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interneta bibliotēka
Atlants.lv bibliotēka
Conditionals, Infinitive or Gerund & The Passive Voice
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Publicēts: 15.09.2007.
Valoda: Angļu
Līmenis: Vidusskolas
Literatūras saraksts: 1 vienības
Atsauces: Nav
Nr. Sadaļas nosaukums  Lpp.
1.  Conditionals    3
1.  A Zero conditional    3
1.  B First conditional    4
1.  C Second conditional    5
1.  D Third conditional    6
2.  Infinitive or gerund    7
2.  A Infinitive    7
2.  B Gerund    8
2.  C Infinitive ar gerund    9
3.  The Passive voice    10
3.  A Form    10
3.  B Use    11
3.  C Agent    11
3.  D Active-Passive    12
3.  E By or with?    13
3.  F Double object words    14
3.  G Impersonal passive: It is said    14
4.  Pielikumi: grammar practise    15
5.  Mērķi un uzdevumi    21
6.  Secinājumi    22
7.  Izmantotā literatūra    23
Darba fragmentsAizvērt

We use the present simple both in the if clause and in the main clause.
If he comes home early, he sits in the garden.
We can use when instead of if.
When I am tired, I get black circles under my eyes.
We can start the sentence with the main clause.
If the temperature drops to 0°C, water turns into ice.
Water turns into ice if the temperature drops to 0°C.
When the sentence starts with if or when, we put a comma between the if clause and the main clause. But when the sentence starts with the main clause, then both parts of the sentence are not separated by a comma. This applies to all forms of conditional speech.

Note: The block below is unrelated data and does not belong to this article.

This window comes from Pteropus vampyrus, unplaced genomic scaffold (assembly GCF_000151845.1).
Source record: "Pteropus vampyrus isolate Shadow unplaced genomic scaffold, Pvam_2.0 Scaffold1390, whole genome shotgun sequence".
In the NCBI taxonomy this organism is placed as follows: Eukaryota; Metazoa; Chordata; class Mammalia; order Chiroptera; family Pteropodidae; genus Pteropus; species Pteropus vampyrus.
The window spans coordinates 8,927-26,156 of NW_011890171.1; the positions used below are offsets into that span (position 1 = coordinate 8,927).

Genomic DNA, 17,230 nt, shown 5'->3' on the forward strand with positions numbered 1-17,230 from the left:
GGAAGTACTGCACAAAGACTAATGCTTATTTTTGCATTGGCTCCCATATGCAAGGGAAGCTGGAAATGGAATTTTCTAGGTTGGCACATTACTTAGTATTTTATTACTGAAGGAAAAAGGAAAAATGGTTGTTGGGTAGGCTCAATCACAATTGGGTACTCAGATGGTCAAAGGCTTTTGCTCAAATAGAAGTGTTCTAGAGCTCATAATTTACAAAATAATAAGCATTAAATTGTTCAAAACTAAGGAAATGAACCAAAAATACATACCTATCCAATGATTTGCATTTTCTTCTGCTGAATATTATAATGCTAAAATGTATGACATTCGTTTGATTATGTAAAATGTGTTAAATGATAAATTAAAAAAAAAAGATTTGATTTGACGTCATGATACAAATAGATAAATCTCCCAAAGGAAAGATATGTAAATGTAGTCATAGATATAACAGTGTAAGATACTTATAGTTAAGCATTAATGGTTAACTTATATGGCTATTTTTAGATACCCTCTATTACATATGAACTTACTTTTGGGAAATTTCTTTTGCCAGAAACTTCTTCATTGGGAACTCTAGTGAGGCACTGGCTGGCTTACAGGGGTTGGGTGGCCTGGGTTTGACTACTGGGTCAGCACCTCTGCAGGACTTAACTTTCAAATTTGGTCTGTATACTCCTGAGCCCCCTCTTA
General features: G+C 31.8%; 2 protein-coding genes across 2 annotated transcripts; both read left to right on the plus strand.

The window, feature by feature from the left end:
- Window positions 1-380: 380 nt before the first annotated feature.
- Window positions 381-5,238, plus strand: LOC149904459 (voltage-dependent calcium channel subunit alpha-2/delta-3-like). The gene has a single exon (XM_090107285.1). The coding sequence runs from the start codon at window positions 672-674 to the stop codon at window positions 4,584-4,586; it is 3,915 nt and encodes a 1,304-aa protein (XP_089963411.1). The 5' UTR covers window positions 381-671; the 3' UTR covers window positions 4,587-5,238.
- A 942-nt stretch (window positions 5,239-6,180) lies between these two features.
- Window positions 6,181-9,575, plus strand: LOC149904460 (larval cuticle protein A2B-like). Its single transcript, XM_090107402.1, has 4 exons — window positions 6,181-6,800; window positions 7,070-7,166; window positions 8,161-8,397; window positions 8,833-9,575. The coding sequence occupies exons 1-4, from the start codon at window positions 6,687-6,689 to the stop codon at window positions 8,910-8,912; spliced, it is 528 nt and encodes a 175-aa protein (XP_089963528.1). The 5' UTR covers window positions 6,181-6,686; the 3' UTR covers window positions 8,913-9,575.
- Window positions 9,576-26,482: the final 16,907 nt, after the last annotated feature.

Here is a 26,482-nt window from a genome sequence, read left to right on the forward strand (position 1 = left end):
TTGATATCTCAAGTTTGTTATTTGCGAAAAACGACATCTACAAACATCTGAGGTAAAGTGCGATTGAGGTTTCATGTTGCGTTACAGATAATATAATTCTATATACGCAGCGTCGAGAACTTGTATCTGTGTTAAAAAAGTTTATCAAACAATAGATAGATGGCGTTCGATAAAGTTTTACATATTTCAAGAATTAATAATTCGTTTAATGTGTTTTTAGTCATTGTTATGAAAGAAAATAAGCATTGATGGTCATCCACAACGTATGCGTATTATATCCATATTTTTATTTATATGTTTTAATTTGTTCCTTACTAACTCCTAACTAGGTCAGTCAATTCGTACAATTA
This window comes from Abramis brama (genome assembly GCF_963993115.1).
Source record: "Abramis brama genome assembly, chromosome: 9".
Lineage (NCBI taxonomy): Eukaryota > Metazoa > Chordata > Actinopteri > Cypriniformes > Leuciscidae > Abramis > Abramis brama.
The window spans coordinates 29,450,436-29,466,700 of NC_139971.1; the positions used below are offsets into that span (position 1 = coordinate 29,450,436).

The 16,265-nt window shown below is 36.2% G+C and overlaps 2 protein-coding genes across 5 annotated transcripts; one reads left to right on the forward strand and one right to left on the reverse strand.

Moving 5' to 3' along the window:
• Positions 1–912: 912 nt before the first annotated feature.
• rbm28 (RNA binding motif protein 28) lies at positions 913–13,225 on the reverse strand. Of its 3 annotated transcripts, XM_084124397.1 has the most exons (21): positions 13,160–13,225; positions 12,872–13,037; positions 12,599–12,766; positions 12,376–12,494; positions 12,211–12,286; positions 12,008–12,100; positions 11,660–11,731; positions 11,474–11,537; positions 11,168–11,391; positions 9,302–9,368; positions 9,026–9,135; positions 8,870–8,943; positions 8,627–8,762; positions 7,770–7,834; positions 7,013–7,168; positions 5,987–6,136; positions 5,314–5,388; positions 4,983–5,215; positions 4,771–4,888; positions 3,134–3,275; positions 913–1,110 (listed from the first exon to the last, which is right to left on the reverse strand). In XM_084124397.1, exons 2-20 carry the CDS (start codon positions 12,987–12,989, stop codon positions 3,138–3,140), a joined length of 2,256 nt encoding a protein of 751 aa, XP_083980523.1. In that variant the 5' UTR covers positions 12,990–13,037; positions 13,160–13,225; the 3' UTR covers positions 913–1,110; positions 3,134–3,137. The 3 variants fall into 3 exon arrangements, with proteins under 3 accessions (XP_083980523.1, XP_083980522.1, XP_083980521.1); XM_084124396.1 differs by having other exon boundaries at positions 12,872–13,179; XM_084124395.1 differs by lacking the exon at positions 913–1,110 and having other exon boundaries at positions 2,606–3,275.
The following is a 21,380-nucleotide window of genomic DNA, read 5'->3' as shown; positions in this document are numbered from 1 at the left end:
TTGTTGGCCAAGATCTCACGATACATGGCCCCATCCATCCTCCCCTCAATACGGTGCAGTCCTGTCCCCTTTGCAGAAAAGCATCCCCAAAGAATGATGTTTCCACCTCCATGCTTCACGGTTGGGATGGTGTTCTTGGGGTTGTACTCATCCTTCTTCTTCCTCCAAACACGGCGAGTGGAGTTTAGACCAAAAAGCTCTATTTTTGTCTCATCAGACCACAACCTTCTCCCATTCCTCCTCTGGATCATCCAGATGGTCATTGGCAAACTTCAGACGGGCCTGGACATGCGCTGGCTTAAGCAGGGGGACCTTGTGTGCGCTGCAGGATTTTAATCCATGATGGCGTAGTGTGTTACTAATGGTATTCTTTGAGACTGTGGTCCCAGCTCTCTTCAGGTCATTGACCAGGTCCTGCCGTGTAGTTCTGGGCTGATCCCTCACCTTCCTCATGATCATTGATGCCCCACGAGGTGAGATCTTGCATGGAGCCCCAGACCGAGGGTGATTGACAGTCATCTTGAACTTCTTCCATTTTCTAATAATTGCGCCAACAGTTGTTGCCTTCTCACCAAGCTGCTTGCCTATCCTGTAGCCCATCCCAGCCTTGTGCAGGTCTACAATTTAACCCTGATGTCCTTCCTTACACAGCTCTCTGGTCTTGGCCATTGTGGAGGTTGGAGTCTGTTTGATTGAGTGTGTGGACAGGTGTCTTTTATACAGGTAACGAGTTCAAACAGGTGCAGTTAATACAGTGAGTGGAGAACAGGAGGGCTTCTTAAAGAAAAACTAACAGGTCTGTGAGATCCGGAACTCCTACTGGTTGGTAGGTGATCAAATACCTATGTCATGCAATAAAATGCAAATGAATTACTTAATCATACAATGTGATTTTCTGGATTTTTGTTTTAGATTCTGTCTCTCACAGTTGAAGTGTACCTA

When the bus is full, we wait for the next one.
We always make a fire if it’s cold.

We use the zero conditional to express a state that always applies, ie. for general truths or for natural laws.
If you heat water, it boils.
People wear lighter clothes when it is hot.
If + present simple – will
If + present simple – imperative
If + present simple – modal

We use the Present Simple in the if clause. In the main clause, we use will, the imperative or a modal verb.

If I have time, I’ll water the plants.
If you go to the supermarket, buy some milk.
If he is late, he might miss the first part of the play.

In the if clause, we can use unless (= if not) instead of if. Unless is not followed by the negative.

Unless you hurry up, we’ll be late.
If you don’t hurry up, we’ll be late.


We use the first conditional to express something that is possible or probable will happen in the present or future.

If we have enough money, we’ll go abroad this winter.
We use the Past Simple in the if clause. In the main clause, we use would or a modal verb and the infinitive.
If I knew the answer, I would tell you.
If he had the book, he might lend it to me.
If we have the verb to be in the main clause, we can use were for all persons (if I was / were, if he was / were, if she was / were, if it was / were).
If I were rich, I would buy everybody presents.
If I was eighteen, I would get my driver’s license.
If she were here, I would be so happy!…

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